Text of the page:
$ k run busybox --restart=Never --image=busybox --dry-run -o yaml --  sleep 3600 >p.yaml

Edit the p.yaml with the yellow highlights ->

apiVersion: v1
kind: Pod
metadata:
  creationTimestamp: null
  labels:
    run: busybox
  name: busybox
spec:
  volumes:
   - name: myvolume #this volume can be named xyz and is not the pv we created earlier
     persistentVolumeClaim:
       claimName: mypvc
  containers:
  - args:
    - sleep
    - "3600"
    image: busybox
    name: busybox
    volumeMounts:
     - mountPath: /etc/foo #this path need not match with pv hostpath we created earlier
       name: myvolume
#this volume can be named xyz and is not the pv we created earlier
    resources: {}
  dnsPolicy: ClusterFirst
  restartPolicy: Never
status: {}

 

Makes a lot of sense now. 

Let me enter something into this directory now by getting inside the pod - >

[dipesh.majumdar@demo ~]$ k exec -it busybox -- sh
/ # pwd
/
/ # cd /etc/foo
/etc/foo # ls
/etc/foo # date > test.txt
/etc/foo # cat test.txt
Sun Apr  7 09:55:18 UTC 2019
/etc/foo # pwd
/etc/foo

 

I will copy the /etc/foo/test.txt to my local

[dipesh.majumdar@demo ~]$ k cp mns/busybox:etc/foo/test.txt /home/dipesh.majumdar
[dipesh.majumdar@demo ~]$ ls test.txt
test.txt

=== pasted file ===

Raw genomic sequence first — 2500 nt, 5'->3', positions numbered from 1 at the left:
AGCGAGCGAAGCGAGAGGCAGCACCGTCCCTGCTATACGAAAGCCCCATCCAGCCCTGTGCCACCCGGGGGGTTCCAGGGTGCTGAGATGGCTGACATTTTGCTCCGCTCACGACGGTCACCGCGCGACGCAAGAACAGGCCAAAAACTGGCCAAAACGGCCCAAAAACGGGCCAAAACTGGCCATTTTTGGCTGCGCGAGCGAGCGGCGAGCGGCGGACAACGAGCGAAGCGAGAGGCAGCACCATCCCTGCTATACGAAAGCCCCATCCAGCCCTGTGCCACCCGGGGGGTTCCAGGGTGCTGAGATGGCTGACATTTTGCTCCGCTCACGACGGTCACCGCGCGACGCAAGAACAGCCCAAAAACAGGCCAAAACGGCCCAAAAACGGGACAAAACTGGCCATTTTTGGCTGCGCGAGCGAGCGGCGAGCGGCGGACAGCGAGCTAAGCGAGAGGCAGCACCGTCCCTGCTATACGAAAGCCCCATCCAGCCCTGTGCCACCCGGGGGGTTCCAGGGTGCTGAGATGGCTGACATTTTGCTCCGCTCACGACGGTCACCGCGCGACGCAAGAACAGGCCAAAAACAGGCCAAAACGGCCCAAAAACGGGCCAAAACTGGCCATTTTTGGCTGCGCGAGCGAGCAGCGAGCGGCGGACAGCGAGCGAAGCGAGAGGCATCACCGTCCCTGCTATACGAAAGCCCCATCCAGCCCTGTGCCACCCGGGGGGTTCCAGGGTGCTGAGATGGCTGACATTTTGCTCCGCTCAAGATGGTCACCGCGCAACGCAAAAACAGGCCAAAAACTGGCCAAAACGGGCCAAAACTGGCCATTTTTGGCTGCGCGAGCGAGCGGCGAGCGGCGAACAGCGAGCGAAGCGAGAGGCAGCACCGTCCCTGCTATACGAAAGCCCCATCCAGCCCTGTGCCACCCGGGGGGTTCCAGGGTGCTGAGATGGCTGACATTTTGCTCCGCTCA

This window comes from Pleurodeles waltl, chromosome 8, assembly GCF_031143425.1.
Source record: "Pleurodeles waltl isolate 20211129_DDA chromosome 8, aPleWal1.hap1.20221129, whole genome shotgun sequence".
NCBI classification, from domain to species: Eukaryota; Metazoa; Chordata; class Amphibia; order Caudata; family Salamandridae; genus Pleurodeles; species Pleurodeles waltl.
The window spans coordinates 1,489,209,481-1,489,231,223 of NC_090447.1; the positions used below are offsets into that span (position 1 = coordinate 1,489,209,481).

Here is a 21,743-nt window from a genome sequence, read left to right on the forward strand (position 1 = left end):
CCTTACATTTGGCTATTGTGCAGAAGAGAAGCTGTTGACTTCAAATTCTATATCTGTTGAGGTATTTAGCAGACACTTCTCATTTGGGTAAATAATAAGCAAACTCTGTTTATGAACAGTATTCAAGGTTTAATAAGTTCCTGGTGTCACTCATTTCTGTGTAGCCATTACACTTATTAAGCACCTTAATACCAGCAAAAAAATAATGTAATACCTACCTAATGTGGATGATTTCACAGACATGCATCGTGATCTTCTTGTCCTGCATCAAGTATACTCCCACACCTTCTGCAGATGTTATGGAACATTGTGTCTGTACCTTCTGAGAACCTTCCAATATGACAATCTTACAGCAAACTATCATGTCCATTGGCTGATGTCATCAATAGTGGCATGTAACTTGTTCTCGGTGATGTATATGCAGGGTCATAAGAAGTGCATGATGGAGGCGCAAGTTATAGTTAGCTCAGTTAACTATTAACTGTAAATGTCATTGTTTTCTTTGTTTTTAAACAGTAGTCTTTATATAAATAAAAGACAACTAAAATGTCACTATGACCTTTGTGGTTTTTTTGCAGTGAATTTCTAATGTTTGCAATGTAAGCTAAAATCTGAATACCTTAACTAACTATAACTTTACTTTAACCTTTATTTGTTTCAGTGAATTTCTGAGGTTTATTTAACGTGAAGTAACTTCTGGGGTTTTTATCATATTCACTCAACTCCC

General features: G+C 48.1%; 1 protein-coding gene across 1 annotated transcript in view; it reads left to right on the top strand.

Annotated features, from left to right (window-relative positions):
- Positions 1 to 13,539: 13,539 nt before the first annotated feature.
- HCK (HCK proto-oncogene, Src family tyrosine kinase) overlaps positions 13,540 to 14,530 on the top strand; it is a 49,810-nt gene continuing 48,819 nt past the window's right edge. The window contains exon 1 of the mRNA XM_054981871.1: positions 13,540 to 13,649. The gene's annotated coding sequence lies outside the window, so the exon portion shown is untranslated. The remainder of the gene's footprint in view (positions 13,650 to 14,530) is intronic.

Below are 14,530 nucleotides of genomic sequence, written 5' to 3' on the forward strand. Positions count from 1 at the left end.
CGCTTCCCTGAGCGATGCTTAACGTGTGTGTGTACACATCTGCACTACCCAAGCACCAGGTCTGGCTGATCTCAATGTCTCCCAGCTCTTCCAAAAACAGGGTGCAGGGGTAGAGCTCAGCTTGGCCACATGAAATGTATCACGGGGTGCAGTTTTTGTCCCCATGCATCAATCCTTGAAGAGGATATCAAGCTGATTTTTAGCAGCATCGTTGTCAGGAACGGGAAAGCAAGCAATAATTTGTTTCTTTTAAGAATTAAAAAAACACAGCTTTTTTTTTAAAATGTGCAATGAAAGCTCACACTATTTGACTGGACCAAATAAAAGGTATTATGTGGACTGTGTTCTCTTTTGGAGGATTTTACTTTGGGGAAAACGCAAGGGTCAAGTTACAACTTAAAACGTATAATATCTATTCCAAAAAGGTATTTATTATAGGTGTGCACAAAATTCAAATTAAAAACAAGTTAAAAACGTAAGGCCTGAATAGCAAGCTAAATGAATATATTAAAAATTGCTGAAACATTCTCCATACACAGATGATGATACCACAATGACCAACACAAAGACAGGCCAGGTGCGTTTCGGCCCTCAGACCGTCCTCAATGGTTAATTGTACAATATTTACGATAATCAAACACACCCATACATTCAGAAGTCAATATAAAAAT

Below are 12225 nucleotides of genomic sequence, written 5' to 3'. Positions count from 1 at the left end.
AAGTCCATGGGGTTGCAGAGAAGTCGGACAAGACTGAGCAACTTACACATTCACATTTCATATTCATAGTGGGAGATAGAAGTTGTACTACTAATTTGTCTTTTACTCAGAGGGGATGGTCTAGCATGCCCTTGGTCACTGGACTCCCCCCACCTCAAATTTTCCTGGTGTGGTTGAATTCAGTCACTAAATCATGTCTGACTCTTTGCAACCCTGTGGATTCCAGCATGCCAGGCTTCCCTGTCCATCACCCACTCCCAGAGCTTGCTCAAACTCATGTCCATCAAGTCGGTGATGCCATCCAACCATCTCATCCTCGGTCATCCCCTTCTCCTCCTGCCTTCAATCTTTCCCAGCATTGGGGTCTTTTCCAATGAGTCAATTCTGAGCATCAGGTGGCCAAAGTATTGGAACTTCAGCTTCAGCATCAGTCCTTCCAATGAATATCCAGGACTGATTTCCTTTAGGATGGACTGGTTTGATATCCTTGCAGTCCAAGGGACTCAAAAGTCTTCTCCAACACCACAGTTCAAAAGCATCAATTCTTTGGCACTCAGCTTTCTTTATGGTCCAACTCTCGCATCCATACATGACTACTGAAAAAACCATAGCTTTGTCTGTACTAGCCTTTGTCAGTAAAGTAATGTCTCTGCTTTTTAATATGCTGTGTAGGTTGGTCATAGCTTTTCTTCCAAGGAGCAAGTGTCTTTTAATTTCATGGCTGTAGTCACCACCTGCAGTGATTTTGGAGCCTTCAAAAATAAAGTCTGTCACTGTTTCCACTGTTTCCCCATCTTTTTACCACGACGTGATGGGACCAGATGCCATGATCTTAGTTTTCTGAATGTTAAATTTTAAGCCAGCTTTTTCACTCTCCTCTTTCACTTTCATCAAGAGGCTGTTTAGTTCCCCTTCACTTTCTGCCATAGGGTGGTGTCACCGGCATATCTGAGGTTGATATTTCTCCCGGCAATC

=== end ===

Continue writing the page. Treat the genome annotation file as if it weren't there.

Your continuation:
[dipesh.majumdar@demo ~]$ cat test.txt
Sun Apr  7 09:55:18 UTC 2019

Copying from local to pod

[dipesh.majumdar@demo ~]$ date >test2.txt
[dipesh.majumdar@demo ~]$ k cp test2.txt mns/busybox:etc/foo/
[dipesh.majumdar@demo ~]$ k exec -it busybox -- ls -ltra /etc/foo/
total 12
drwxr-xr-x    1 root     root          4096 Apr  7 09:53 ..
-rw-r--r--    1 root     root            29 Apr  7 09:55 test.txt
-rw-rw-r--    1 1000     1001            29 Apr  7 10:05 test2.txt
drwxr-xr-x    2 root     root            80 Apr  7 10:05 .
[dipesh.majumdar@demo ~]$

 

fire you memory - 

spec of pv has 4 items - storageClassName, accessModes, capacity.storage, hostPath.path

spec of pvc has 3 items -  storageClassName, accessModes, resources.requests.storage

notes - 

when the pv is just created status of pv is available. when it is attached to pvc it becomes bound. Deleting pvc makes status of pv as released

[dipesh.majumdar@demo ~]$ k delete pvc mypvc
persistentvolumeclaim "mypvc" deleted
[dipesh.majumdar@demo ~]$ k get pv
NAME       CAPACITY   ACCESS MODES   RECLAIM POLICY   STATUS     CLAIM       STORAGECLASS   REASON   AGE
myvolume   10Gi       RWO,RWX        Retain           Released   mns/mypvc   normal                  1h
[dipesh.majumdar@demo ~]$

the volume name inside pod is not the persistent volume name but more pod specific.... very important point

persistentVolumeReclaimPolicy: Retain #means pv will be retained even after pvc attached to it is deleted until pv is manually deleted

                                                                         Delete #deleted automatically freeing up storage

                                                                         Recycle #data in the volume will be deleted before it is made available to other pvcs

Go Back

Comment